Ernest Dark today 
In fact one incident proved the engines reliability and saved Ernest's life. They were moving through a village somewhere around Caen when the three tanks (possibly SPG's) ahead of him were destroyed by an '88'. He knew he was next and immediately threw the Cromwell into a turn to escape. Unfortunately he wasn't fast enough and at least one AP round hit his tank in the engine compartment. He later found that the round had destroyed three cylinders of the engine yet he was able to limp his tank back behind a building before the German gun could hit him again. When talking to Ernie its clear he wasn't all that impressed with the Armour protection or the 75mm gun of his tank, but he clearly loved the engine.

We also had a chance to meet several other Normandy Veterans but sadly didn't have time to interview them all. However the Chairman of the Southend and District Branch, Don Shepherd, offered us an open invitation to come back again at future meetings so I'm sure Ray and I will get a chance to gather more stories another time. This afternoon with the veterans (many of whom are also members of the Market Garden Association) was truely an inspiration and a privilege and I felt humbled in their presence.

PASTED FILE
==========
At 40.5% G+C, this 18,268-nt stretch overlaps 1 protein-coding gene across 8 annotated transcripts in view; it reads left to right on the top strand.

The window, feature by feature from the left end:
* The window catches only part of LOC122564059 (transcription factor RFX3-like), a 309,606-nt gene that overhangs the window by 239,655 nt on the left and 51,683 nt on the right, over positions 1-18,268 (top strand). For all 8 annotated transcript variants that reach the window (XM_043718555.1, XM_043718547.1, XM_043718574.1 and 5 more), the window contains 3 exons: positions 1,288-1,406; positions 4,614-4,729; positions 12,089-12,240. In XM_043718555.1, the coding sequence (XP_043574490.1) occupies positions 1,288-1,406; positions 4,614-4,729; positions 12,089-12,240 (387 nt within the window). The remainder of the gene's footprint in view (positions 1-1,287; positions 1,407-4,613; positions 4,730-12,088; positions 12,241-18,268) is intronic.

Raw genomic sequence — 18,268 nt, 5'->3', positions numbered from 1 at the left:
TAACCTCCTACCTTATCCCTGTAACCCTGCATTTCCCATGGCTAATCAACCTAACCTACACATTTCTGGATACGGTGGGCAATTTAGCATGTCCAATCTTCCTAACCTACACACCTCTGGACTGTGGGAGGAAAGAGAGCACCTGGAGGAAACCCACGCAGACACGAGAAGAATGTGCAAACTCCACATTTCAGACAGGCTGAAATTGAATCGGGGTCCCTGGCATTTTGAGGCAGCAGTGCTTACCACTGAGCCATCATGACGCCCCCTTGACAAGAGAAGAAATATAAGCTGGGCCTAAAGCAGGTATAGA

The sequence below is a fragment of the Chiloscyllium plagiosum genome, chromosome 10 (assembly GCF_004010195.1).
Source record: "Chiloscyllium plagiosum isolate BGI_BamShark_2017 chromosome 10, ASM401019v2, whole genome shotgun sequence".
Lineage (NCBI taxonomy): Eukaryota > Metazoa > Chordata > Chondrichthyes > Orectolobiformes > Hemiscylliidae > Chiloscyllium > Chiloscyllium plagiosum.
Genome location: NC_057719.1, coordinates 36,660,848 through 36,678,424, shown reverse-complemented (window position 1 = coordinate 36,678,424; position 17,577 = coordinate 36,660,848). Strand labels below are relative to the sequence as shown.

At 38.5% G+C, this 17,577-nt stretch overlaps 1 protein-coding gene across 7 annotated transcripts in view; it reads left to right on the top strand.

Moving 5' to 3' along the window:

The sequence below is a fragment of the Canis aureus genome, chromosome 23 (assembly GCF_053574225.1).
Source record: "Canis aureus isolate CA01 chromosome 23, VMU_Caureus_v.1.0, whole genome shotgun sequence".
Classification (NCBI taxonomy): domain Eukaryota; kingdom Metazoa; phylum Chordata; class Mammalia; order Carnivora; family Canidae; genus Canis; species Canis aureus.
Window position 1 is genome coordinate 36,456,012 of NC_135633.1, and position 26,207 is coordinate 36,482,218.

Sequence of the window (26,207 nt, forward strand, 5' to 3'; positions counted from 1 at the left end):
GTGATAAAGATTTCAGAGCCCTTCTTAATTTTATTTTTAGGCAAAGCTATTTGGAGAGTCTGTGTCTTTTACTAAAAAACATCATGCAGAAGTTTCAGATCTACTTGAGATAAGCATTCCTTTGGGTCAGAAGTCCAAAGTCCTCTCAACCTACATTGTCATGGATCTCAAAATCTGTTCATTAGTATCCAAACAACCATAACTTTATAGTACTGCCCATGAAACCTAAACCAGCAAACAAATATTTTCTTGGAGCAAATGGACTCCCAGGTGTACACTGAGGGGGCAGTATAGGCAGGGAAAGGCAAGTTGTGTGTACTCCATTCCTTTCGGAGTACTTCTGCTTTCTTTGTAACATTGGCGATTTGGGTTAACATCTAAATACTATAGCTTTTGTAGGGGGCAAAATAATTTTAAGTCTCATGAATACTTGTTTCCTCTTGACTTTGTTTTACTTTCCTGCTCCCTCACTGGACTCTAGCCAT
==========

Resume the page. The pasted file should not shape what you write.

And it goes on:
We truly were in the company of heroes.


  1. Brilliant... would love to have been there!

  2. Probably a very exciting although moving experience for you and Ray. A very godo post. Thanks for sharing guys

  3. I really enjoyed reading this. Thanks Lee.

  4. Fantastic post Lee, it sounds like a great day, unfortunately time takes its toll, but its great that you could speak to these guys about their wartime experiences and share some info with us.

  5. Very jealous of your experience, thanks for sharing.


Thank you for leaving a comment. I always try to reply as soon as I can, so why not pop back later and continue the conversation. In the meantime, check out my YouTube channel Miniature Adventures TV